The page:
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7.1.15

Iconic Spots to Tie the Knot

Inside photographer David Welch's favorite spots to marry – and take beautiful photographs.

Up-Island

The Beach Plum Inn & Restaurant

Hoping to capture “the farm feeling of Chilmark,” Erin Palacios and Byron Goldstein were married on the lawn of the Menemsha Inn & Cottages and celebrated at the Beach Plum Inn – a perfect combo of woods and meadows, with a view of the waters beyond.

Menemsha

Karyn met Bill Robertson when he was stationed with the US Coast Guard in Menemsha, the Island’s storied fishing hub, thus the detour for some photo ops after the couple’s ceremony in Chilmark.

Grange Hall

Brittany Spitz and Adam Golding, who got married on the farmer’s porch, love the “historic post-and-beam structure” and how the Grange Hall, built in 1859, conveys the Island’s “natural, minimalistic side.”

Edgartown

Old Whaling Church

John Heath and Mary Ashley Anderson live in New York City but were married on the Island, as that’s where John proposed – on a boat in Katama Bay. The elegance of the church fit with the couple’s vision for a classic, somewhat formal ceremony befitting the bridal party attire of long dresses and morning coats.

Dr. Daniel Fisher House

John and his many groomsmen posed on the porches of the historic 1840s house (next to the Old Whaling Church) where John and Mary Ashley held their reception.

Streets of Edgartown

Alyson Walkenstein and Stephen Bagley also exchanged vows in the Old Whaling Church. Alyson says the already lovely building “has been made even more so by Margot Datz’s mural.” (Done in 2013 to replicate the original trompe l’oeil mural of the mid-1800s.) Guests followed the couple to the Harbor View Hotel reception. The Island is unique, says Alyson, “because it more or less remains unchanged, and yet there is always so much left to discover.”

Edgartown Lighthouse

Leah Piskioulis and Peter Larossi are avid cyclists who fell in love on a bike ride on the Island. “I remember getting off our bikes, looking out at the water … and being held in his arms,” says Leah. They got married at the Edgartown Lighthouse, where Peter had proposed.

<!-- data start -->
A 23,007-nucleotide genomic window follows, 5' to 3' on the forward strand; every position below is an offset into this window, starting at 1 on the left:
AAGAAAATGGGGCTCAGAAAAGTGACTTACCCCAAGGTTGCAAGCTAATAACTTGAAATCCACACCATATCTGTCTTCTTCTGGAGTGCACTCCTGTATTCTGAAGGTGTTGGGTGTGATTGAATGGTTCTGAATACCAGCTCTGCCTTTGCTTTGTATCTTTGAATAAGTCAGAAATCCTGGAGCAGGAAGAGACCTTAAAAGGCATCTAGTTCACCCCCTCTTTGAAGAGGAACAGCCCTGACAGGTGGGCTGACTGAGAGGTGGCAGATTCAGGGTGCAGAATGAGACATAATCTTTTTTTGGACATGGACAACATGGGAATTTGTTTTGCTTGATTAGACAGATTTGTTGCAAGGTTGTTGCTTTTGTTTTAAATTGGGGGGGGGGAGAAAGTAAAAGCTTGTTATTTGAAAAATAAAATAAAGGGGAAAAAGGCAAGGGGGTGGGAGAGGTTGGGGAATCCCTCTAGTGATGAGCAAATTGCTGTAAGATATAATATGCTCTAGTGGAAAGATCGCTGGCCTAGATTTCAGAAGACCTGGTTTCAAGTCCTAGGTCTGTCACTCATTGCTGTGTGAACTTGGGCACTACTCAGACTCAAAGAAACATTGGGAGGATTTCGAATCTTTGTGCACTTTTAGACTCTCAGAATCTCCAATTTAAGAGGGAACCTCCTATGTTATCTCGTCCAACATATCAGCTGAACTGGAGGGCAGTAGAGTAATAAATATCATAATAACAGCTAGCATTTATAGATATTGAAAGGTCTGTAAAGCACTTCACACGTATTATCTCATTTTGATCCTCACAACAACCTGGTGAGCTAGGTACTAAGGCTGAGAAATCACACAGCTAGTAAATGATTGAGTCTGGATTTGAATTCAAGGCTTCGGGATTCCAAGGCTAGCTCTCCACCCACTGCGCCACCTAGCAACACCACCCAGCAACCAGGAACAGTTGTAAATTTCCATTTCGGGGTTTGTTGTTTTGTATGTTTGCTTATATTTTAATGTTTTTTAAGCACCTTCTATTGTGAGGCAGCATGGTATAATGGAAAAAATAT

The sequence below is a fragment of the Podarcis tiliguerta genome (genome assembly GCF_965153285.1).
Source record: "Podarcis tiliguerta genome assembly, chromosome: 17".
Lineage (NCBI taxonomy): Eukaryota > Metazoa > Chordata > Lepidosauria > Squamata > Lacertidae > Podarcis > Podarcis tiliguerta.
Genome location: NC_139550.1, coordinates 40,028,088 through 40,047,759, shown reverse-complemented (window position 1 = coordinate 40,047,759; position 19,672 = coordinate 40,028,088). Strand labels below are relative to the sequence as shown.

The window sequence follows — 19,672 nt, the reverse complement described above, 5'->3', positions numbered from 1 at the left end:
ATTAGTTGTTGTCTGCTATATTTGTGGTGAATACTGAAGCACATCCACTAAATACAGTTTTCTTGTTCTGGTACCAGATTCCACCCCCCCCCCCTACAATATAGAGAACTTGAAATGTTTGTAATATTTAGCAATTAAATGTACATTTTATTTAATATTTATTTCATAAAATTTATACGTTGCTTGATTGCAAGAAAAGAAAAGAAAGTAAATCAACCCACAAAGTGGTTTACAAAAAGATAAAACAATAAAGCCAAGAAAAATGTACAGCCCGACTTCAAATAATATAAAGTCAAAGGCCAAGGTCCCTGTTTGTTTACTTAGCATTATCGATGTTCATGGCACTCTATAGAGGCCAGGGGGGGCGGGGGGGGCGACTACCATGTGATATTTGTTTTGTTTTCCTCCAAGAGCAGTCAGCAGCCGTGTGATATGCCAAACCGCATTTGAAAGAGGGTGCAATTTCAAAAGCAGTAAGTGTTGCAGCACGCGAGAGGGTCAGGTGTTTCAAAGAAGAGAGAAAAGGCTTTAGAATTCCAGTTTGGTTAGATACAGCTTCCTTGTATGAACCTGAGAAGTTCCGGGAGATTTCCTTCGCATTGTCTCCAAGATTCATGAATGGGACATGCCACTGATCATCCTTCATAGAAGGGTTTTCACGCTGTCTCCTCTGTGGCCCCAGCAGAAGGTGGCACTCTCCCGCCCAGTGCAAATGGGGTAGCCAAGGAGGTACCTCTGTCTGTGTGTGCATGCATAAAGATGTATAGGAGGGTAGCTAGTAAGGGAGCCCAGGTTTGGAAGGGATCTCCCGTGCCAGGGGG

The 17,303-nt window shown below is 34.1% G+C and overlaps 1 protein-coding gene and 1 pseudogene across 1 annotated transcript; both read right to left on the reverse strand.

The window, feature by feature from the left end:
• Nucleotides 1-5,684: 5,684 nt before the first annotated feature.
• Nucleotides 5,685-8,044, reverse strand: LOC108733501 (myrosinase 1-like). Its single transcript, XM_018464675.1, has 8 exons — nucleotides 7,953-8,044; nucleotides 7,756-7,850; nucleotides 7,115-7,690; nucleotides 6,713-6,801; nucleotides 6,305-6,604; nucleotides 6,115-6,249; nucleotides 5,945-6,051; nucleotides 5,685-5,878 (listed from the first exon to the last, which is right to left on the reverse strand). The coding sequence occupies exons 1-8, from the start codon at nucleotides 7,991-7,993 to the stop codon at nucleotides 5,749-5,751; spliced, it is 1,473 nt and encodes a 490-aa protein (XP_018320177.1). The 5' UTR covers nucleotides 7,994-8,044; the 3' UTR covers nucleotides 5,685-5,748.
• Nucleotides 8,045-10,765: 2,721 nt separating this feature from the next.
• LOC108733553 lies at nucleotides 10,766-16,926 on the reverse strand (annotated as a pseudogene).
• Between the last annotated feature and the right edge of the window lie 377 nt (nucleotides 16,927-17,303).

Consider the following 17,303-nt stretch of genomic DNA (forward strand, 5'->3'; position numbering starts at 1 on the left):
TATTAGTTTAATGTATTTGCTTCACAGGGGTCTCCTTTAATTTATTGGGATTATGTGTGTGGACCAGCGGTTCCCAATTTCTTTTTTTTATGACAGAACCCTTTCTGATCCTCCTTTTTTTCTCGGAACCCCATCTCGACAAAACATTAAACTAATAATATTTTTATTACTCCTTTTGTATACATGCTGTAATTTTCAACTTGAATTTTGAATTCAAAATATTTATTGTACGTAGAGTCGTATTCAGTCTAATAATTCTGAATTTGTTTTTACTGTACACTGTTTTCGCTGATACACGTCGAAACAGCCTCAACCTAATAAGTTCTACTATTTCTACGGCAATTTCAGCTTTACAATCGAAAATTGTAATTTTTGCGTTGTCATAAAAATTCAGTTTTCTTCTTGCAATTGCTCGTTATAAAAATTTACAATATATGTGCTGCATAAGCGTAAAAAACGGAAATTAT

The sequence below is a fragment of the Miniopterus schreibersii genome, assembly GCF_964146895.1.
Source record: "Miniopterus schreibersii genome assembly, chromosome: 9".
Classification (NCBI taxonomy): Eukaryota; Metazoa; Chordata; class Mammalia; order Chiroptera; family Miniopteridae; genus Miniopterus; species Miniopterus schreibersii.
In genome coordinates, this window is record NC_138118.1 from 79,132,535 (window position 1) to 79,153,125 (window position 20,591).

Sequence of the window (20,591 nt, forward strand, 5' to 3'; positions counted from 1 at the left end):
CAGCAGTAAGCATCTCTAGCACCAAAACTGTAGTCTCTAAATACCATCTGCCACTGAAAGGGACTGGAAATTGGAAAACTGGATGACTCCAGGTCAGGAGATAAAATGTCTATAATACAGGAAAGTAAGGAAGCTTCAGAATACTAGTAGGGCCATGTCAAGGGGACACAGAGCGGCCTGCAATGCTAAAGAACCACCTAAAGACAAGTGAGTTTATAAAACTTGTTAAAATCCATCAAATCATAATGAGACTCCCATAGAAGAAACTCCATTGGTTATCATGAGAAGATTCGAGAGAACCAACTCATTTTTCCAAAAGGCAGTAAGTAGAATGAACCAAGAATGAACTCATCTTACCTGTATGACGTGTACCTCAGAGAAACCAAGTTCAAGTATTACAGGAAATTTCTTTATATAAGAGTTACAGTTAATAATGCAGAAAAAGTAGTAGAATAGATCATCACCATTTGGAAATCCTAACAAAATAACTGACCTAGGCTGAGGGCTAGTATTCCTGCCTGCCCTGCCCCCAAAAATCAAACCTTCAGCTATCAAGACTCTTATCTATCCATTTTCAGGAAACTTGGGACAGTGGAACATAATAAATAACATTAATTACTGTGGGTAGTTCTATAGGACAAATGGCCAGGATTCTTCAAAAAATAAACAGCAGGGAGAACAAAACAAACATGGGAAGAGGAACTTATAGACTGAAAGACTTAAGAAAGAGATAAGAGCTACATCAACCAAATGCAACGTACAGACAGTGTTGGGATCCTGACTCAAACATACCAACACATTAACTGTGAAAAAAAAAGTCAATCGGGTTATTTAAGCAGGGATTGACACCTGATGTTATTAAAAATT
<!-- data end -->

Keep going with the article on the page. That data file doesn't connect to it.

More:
Katama

During vow renewals that included their toddler son, Madushini and Michael Craner dropped love messages into the bay – named Katama for the princess who is said to have canoed across it with the young chief of a warring tribe. Madushini wanted to celebrate their unity, and “the sun, the sea, and the sand: Simple, just like our love.”

Nicoleta Trandafir and Bogdan Buftea grew up a block away from each other in Bacau, Romania, but didn’t meet until high school. They moved to the Island in 2007, and had always wanted to get married on the beach. On the eve of their fourteenth anniversary as a couple, they were married on the white sands of South Beach in Katama.

Oak Bluffs

Sailing Camp Park

Kate Schuettinger and Ichiro Takayoshi had guests from as far away as Japan and Thailand. Kate’s gown (and the kimonos worn by Ichiro’s mother and sister) seemed especially elegant in the setting of woods and meadows, and the rustic lodge with its vaulted-timber ceilings and fieldstone fireplace.

East Chop Lighthouse

Lisa White and John Weilnau wanted a private and intimate wedding and chose the East Chop Lighthouse as their ceremony site. With the beautiful backdrop of the harbor and Vineyard Sound, Lisa says, “our day was picture perfect, capturing all the boats in the background.”

Ocean Park

George Smith and Sarah Biggers held their reception at her family’s Oak Bluffs summer home – one of the grand Ocean Park cottages, where the bride says guests could “experience what makes OB so special: the charming architecture, the neighbors waving from their rocking chairs, and the quintessential piece of Americana that is Ocean Park.”

Union Chapel

Having the ceremony at Union Chapel was particularly special for Sarah, who had interned during college with the historic chapel’s caretakers, Martha’s Vineyard Preservation Trust. She helped to fundraise for restoration and maintenance of the octagon-shaped church, built in 1870. After the ceremony, the party went on a New Orleans–style march through the streets and back to Ocean Park.